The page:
may have to use different stack areas for each copy. A simple testing
function could be implemented with only registers and static variables
so it could check the stack area without problems.

I'm assuming that the memory test is done with interrupts disabled and
only one active thread. If the testing has to be done while the
application is running, the solution must be very different.

--
Niklas Holsti
Tidorum Ltd

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Re: Relocating application architecture and compiler support

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This is a good approach if you have to stay with semi-portable C code.

If you can use asm, then it becomes much easier, I have written many
self-relocating programs in pure assembler. (My usual approach for TSRs
(Terminate and Stay Resident) Dos helper programs was to make them
self-relocatable, so that they could initialize, figure out which
functions would needed, and then pack the required modules into the
smallest possible memory area.

For my executable ascii program, the wrapper code starts by unpacking
the payload, which entails packing 4 MIME-encoded characters into 3
bytes of binary code. Next it moves itself into the tail end of the 64 K
segment where a Dos .COM file must fit, moves the payload binary down to
offset 100h which is the required starting point for such a file, and
then jumps to the starting offset.
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Avoiding all stack use is the safest, most useful approach.
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Single-threading is given, but disabling all interrupts might be harder.

In that case you pretty much have to granularize your tests, disabling
and enabling interrupts around each block.

Terje

--
"almost all programming can be viewed as an exercise in caching"

Re: Relocating application architecture and compiler support

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But not too different.  It's still a good idea to have two copies of
the test code.  

One possibility is an interrupt driven test which incrementally steps
through memory N words at a time.  If the target memory location falls
within the test routine itself, a second copy of the test code is
invoked instead.  This is easy if checking a single location at each
interrupt.  If checking multiple locations each time, you need to be
careful with the test code boundaries.

Another possibility is simply having two identical test routines tied
to different interrupts (or alternating on one interrupt), each of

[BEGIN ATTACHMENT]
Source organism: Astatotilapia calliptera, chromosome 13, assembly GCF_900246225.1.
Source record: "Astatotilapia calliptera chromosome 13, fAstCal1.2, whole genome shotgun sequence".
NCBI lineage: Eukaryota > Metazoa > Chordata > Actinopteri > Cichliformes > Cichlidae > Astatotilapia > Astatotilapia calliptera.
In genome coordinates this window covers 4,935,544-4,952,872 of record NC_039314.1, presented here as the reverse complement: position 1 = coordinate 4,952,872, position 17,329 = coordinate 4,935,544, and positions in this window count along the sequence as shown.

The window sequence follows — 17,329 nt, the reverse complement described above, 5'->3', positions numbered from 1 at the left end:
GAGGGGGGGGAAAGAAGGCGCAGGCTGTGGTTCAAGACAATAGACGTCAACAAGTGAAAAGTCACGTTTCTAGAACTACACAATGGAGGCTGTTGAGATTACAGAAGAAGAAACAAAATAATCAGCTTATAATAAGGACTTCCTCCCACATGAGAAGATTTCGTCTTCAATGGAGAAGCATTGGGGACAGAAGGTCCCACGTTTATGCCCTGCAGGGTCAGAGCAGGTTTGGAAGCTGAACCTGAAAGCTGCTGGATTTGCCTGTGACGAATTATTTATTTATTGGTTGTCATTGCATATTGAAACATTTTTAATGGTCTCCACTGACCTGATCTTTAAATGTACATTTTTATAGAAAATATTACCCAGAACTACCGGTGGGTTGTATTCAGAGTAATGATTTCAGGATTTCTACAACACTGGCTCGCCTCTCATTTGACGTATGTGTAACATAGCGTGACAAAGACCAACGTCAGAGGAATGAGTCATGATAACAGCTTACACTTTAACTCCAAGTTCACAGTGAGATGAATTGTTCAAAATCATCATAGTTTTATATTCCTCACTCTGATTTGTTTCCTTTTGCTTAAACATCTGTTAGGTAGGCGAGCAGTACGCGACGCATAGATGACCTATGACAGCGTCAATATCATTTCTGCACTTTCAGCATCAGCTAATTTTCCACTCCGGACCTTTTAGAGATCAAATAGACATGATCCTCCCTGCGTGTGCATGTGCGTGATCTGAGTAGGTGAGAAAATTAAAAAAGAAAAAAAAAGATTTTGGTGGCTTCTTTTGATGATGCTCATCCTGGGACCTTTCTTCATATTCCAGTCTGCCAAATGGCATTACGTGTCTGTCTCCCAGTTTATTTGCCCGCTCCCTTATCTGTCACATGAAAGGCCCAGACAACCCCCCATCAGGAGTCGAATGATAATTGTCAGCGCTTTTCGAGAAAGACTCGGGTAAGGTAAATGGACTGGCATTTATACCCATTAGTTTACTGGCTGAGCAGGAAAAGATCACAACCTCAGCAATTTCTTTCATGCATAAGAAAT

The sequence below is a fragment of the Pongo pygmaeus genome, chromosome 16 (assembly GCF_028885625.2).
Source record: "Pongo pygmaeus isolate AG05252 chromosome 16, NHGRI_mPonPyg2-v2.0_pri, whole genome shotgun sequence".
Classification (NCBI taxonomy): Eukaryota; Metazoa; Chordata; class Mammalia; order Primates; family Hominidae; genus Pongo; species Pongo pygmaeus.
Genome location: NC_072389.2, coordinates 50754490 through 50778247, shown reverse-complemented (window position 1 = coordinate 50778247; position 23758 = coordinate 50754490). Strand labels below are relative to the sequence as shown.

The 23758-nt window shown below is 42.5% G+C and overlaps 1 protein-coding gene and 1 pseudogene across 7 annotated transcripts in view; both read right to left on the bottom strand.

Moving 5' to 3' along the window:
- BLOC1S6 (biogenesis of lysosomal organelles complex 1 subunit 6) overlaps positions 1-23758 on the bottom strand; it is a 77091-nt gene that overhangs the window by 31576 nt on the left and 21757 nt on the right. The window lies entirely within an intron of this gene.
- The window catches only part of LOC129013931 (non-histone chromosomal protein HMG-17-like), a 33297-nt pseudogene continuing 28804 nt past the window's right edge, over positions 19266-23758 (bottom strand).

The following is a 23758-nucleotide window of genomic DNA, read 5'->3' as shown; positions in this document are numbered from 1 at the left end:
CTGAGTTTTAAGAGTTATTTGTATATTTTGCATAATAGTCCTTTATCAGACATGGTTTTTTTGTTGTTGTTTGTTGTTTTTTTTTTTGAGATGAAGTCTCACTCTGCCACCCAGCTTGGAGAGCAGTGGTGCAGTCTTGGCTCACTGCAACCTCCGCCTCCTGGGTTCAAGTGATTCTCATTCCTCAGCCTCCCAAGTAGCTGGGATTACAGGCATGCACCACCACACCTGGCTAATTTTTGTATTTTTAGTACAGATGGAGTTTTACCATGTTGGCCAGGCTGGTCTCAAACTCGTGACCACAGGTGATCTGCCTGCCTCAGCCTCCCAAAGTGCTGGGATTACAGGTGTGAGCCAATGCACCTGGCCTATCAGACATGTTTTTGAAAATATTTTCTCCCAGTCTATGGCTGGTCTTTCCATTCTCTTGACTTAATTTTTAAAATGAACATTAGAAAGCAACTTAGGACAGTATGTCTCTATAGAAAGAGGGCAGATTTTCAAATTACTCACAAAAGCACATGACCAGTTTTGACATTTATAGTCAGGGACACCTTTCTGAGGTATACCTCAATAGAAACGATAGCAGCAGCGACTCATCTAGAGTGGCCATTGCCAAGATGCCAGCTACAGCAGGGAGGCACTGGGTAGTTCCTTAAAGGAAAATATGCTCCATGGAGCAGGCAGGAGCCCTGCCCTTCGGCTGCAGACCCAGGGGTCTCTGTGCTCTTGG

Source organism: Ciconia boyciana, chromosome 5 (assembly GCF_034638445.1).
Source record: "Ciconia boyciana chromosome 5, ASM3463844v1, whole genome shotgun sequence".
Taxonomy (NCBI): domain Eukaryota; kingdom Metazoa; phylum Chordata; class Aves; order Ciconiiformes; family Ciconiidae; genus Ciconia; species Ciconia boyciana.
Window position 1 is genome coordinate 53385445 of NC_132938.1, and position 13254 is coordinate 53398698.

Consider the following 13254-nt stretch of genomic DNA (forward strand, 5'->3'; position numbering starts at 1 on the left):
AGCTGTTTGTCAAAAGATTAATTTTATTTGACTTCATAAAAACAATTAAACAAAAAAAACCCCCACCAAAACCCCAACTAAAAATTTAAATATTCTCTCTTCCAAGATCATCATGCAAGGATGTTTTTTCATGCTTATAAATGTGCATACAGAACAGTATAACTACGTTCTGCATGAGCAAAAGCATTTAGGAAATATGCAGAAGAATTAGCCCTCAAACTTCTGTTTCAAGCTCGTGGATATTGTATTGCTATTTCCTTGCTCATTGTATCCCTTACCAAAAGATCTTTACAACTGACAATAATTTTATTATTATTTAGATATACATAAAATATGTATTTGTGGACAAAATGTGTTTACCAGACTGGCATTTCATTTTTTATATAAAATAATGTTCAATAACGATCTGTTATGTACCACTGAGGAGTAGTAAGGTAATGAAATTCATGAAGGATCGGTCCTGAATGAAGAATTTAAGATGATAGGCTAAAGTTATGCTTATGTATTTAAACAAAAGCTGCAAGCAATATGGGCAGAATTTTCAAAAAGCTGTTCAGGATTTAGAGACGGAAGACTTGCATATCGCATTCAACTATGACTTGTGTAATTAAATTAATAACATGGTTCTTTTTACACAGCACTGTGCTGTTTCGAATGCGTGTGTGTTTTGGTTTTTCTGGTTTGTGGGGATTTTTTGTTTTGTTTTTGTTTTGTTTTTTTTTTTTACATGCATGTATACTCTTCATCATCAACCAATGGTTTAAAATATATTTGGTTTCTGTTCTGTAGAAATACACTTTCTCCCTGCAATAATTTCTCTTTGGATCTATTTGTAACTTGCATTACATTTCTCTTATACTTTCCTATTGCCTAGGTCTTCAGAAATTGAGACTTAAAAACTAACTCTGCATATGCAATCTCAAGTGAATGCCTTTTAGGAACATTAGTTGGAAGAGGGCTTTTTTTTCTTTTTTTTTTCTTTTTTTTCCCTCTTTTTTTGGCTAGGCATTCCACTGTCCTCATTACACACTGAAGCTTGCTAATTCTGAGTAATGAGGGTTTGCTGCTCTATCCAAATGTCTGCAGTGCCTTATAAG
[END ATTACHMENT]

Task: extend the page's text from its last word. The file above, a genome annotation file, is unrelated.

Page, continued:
which can check on each other's code addresses.

George
--
for email reply remove "/" from address

Re: Relocating application architecture and compiler support
On 18 Jan 2005 20:48:49 -0800, s snipped-for-privacy@rediffmail.com
(s.subbarayan) wrote in comp.arch.embedded:

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I never have, and probably never will, write a RAM test in C, or for
that matter one that runs in RAM.  Although under some circumstances
you might have to write one that runs from internal RAM on a
microcontroller.

Your executable code exists in some sort of non-volatile memory at
power up, obviously, most likely EPROM or flash.  These days there are
two possibilities, as a lot of microcontrollers have routines in
internal ROM to copy code from a serial EEPROM device into internal
RAM to boot from.  No code you write ever runs until after it has been
loaded into RAM.

But in the more general case, you have a flash or EPROM connected to
the processor in the address range where start-up code is fetched.
Because that device is narrow or slow or both, you want to copy your
code from the flash or EPROM to RAM for faster execution.  If your
memory test code is copied into untested RAM, and the RAM is bad, the
test will never run and your system is going off into never land when
it jumps into the copied code.

The only robust way to do it, to guarantee that your RAM test will
identify bad RAM and not crash or go crazy, is to run your test in
place from the EPROM or flash, and don't use any of the RAM you are
testing for anything, such as stack or variable storage.  That's easy
to do in assembly language, but ranges from difficult to impossible in
C.

I have successfully written memory tests this way, for systems with no
internal RAM on the processor/microcontroller, that will correctly run
with no RAM installed on the board, and indicate a RAM failure of
course.

A RAM test that can't run unless at least part of the RAM is already